Calgary Flames come to agreement with city, province on $1.2-billion arena deal

Photo credit:Sergei Belski-USA TODAY Sports
Zach Laing
1 year ago
It’s official: the Calgary Flames will have a new arena.
Set to be located in Stampede Park, an announcement shook out Tuesday afternoon featuring a collaboration between the Flames, the City of Calgary, the Province of Alberta and Stampede Park.
The new project will see massive changes to the area and will feature an event centre, a 1,000-seat community rink and an enclosed plaza nearby.
Tuesday’s announcement is about an agreement in principle, Calgary mayor Jyoti Gondek said and until definitive agreements are made, there’s no date for shovels in the ground or when the arena could be open.
The total cost of the project will top $1.2-billion featuring major contributions from all three parties. The Calgary Sport and Entertainment Corporation will contribute $365-million towards the project, while the City of Calgary will contribute $537.3-million and the Province will kick in $330-million, as well.
Funding for the event centre from the province must be approved by the provincial cabinet and the treasury board by the end of summer, Alberta premier Danielle Smith said Tuesday.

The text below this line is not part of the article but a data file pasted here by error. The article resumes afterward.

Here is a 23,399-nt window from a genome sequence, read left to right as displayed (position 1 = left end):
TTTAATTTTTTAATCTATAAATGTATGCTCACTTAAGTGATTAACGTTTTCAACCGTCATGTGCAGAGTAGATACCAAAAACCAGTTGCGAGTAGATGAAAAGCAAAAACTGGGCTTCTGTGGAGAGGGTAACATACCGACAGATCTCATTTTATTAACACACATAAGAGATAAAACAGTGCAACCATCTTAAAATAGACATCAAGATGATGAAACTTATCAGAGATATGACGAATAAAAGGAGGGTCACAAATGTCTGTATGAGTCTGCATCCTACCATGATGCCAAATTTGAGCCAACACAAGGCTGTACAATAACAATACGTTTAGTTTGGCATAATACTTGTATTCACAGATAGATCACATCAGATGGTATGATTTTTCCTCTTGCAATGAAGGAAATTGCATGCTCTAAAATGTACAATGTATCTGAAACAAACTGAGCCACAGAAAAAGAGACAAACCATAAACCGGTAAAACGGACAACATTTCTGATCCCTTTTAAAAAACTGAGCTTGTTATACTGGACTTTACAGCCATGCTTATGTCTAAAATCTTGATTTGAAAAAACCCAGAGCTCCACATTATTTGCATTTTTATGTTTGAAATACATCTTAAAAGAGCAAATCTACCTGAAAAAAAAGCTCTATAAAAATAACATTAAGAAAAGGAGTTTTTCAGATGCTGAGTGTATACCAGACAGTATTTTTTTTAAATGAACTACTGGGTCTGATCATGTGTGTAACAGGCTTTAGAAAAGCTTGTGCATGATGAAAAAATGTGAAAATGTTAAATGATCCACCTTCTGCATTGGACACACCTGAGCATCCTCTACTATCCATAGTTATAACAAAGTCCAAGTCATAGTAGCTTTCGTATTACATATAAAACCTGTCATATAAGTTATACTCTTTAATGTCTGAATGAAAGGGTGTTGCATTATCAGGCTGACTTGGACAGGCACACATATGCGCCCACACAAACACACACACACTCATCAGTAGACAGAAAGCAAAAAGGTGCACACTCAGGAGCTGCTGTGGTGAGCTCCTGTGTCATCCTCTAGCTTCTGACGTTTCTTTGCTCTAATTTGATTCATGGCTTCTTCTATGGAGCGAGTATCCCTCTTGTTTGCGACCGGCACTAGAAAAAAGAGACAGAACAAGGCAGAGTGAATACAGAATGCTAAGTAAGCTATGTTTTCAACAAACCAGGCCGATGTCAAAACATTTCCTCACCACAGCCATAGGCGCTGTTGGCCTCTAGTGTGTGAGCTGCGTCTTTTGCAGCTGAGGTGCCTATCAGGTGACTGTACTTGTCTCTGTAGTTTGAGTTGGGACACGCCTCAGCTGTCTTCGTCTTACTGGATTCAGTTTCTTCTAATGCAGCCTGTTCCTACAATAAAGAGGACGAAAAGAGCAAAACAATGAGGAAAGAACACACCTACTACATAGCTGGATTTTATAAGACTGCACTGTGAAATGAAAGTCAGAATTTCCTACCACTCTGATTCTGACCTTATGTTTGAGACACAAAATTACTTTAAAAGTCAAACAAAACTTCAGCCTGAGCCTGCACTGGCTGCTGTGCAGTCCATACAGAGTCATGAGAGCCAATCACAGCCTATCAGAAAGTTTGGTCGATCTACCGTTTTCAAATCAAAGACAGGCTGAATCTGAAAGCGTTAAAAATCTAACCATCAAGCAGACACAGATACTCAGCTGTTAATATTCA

Calgary city councillor Sonya Sharp, meanwhile, said she expects whoever wins the upcoming Alberta election to honour the agreement.
Here’s what the investments will be put towards:
  1. Event Centre – $800-million
  2. Attached parking – $35.4-million
  3. Enclosed Plaza – $9.5-million
  4. On-site public realm – $28.7-million
  5. Community rink – $52.8-million
  6. Transportation improvements, infrastructure and other district benefits – $238.4-million
  7. Other costs – $58.5-million
  8. Total cost – $1,223.3-million
The cities investment will be up front to fund the development of the Event Centre, parking structure, the enclosed plaza and 25 percent of the community rink. The CSEC’s contributions will see $40-million up front with another $17-million per year, increasing one percent per year, over 35 years to offset the above.
Lastly, the province’s contributions will fund the transportation improvements, land, infrastructure and site enabling costs that include off-site and on-site utility servicing costs, public realm and site clearing/demolition. $30-million of those funds will go towards funding 50 percent of the community rink.
The announcement seemingly comes out of the blue, and has a price tag double that of what the former arena project’s revised budget was, sitting at $608.5-million.

Zach Laing is the Nation Network’s news director and senior columnist. He can be followed on Twitter at @zjlaing, or reached by email at zach@thenationnetwork.com.

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